KARACHI: The strike price of Rs95 for the share of Rs10 worked out under the book-building of Al Shaheer Corporation Limited, a meat company in the process of listing at the Karachi Stock Exchange is at the heart of a heated debate at the market.
The question is whether the strike price is fair or foul? A week ago, Al Shaheer offered 18.75 million shares via book-building to institutional and high net worth individuals (HNWI) at a floor price of Rs43 per share.
The book runners proudly proclaimed that against the floor price of Rs43, the strike price worked out at Rs95 per share. The entity is expected to offer 6.25m shares through an initial public offering to the general public in a couple of weeks from now. There are concerns that the small investor who might subscribe to the issue at Rs95 per share would be left holding dirty end of the stick.
The book-building was previously used to sell equities in foreign market; it has seeped into the offerings in local bourse as well. But critics argue that unless a transparent mechanism is evolved, it was possible to manipulate the strike price.
Was there something less than fair in book building that put the strike price at what most believe to be phenomenal high Rs95 a share in the Al Shaheer Corporation book-building process?
The matters that intrigue market is the removal of ‘upper cap’ on the strike price by the Securities and Exchange Commission of Pakistan; the ‘upper cap’, which apart from the preceding offer of Dolman City REIT, was applicable on all new offerings in book-binding.
For Al Shaheer, the ‘upper cap’ was Rs59.50. It has set the tongues wagging. Some suggest that institutions called quits at that price in the book-building while HNWI, described as those who could invest Rs1 million or more, jacked up the price to Rs95.
“When the offer of 6.25m shares is made to the public, the stock could climb a bit to instill confidence in small shareholders, but the sponsors and HNWI might surreptitiously offload their stake and seek an exit, before the stock adjusts downwards to its true worth,” said a detractor.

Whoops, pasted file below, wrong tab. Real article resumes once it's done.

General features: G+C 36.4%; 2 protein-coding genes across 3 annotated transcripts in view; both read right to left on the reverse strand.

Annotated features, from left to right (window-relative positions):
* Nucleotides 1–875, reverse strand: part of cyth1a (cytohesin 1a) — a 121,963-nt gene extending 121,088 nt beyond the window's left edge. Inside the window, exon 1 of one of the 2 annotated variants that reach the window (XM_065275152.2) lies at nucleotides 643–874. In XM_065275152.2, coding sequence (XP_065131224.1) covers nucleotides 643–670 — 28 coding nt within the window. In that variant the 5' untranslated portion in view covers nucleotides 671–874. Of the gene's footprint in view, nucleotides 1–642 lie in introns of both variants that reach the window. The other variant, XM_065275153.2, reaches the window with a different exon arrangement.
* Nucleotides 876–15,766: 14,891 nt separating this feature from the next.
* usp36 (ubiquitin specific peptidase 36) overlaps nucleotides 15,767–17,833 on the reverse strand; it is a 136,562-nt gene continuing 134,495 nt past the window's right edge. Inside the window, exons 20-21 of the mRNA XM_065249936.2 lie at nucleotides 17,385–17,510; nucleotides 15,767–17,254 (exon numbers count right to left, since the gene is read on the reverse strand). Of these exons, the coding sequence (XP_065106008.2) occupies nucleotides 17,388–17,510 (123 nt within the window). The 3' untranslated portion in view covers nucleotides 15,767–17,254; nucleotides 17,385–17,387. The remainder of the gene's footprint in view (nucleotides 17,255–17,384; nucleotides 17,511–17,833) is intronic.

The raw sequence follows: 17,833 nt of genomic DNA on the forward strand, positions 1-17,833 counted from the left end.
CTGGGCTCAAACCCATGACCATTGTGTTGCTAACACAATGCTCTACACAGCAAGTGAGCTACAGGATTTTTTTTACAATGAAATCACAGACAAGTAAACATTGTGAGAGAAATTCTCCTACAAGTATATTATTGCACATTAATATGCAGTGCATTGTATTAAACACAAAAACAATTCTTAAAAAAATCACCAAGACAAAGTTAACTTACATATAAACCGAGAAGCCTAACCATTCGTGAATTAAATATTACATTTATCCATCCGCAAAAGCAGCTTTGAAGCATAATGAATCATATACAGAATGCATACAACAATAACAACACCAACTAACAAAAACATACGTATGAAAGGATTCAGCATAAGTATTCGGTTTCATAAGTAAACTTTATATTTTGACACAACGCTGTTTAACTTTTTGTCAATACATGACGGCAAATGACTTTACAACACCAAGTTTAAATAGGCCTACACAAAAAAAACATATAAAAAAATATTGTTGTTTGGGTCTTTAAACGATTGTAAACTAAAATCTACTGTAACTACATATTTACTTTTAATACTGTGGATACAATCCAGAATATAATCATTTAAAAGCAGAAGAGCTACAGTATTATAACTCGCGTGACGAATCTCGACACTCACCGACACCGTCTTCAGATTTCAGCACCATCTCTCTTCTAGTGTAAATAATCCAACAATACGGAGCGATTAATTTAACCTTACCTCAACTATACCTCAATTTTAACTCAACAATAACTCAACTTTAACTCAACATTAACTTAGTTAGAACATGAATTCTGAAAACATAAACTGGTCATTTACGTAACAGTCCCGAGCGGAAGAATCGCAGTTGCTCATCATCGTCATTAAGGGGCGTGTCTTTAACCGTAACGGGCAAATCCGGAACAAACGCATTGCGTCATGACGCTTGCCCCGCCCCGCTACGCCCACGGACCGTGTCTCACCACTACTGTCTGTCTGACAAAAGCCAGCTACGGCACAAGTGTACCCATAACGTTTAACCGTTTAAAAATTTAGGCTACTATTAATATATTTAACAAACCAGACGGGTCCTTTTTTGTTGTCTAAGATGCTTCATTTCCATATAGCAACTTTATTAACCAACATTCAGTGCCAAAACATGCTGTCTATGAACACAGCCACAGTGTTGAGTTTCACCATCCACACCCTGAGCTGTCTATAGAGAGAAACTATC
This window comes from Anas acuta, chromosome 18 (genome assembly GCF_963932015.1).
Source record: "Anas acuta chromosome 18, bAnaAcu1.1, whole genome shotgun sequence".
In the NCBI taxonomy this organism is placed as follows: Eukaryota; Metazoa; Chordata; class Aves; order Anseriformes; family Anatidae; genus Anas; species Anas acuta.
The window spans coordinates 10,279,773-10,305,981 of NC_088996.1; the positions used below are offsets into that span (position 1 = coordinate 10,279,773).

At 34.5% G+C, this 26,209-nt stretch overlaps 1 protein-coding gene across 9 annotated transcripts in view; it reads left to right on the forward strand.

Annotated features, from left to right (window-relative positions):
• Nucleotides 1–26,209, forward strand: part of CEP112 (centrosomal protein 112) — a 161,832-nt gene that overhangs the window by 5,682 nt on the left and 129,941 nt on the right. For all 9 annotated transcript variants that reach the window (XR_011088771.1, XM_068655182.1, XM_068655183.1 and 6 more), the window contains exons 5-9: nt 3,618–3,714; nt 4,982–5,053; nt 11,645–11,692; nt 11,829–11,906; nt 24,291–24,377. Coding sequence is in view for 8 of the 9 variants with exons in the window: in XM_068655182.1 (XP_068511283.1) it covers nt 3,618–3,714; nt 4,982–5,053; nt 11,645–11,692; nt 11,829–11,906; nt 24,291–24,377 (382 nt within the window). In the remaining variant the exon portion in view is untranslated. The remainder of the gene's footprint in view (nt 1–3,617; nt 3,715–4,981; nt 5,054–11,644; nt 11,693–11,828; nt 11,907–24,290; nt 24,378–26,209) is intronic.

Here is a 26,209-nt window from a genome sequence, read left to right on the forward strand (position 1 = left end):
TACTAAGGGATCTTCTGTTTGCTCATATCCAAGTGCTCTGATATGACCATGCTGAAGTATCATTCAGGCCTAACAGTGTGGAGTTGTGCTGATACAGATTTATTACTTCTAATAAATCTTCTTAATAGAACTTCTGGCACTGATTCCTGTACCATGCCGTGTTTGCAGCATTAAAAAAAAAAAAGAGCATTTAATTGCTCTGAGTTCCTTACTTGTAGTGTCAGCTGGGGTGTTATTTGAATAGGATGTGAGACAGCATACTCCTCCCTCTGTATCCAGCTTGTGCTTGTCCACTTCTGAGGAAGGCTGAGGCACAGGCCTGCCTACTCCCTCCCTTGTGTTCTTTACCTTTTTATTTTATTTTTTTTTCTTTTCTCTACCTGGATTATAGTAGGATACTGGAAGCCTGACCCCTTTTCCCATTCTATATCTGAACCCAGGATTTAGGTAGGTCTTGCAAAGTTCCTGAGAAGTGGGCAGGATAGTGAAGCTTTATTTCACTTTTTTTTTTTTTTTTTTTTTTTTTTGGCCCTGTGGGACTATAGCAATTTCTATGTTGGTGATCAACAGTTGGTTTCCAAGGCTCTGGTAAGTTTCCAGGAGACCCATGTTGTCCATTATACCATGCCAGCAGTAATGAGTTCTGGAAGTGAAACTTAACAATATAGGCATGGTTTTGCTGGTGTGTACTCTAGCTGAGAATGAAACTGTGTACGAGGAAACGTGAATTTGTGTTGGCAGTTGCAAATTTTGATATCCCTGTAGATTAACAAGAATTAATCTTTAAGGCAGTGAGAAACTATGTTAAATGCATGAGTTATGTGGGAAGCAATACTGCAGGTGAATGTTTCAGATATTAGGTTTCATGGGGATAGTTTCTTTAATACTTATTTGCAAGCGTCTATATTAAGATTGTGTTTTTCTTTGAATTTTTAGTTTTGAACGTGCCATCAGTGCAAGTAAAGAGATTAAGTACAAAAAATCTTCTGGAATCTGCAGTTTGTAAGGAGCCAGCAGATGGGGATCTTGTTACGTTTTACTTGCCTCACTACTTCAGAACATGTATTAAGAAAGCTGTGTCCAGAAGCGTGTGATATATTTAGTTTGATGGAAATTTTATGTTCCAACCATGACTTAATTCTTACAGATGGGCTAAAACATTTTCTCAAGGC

Those who side with the theory of a high strike price have their reasons: Established in 2008, Al Shaheer is a relatively new player in the meat industry. Its exports as well as sells its ‘Meat One’ and ‘Khaas’ brands through outlets in major cities of Pakistan.
In the budget 2015-16, the government has allowed a tax holiday of four years to new ‘Halal’ meat producers who set up their facilities and acquire ‘Halal certificates’ by December 2016.
The company shall be hard pressed to compete with Fauji Fertiliser Bin Qasim Ltd’s (FFBL) meat subsidiary when it becomes operational and enjoys the tax holiday benefit of budget FY16, not available to Al Shaheer.
And competition is likely to grow in the export segment, where 14 players currently occupy the market.
Conversely the company does enjoy certain tax benefits applicable to ‘Halal’ meat exports.
During FY14, the company’s profit-after-tax amounted to Rs73m, which translated into earnings-per-share of Rs2.80 and placed the strike price at multiple of 33.
Some analysts contend that 33 times is the food sector multiple at the KSE at the moment. But others counter that a company that entered the business only seven years ago with just the meat in its portfolio can scarcely be compared with decades old corporates with wide spectrum of products, such as ketchup, jam, jellies, soft drinks, milk, ice cream, juices, uncountable brands of masalas and other fast moving food products.
All said and done, it will only be after the company makes to the ready board of the stock market and perhaps in a month after the stock starts trading that the price discovery would be clearer.
The former chairman of SECP Muhammad Ali is on the Al Shaheer board of directors and although an ex-regulator, he could be expected to regulate his company and overturn any alleged wrong-doing in the matter of strike price.
Published in Dawn, June 21st, 2015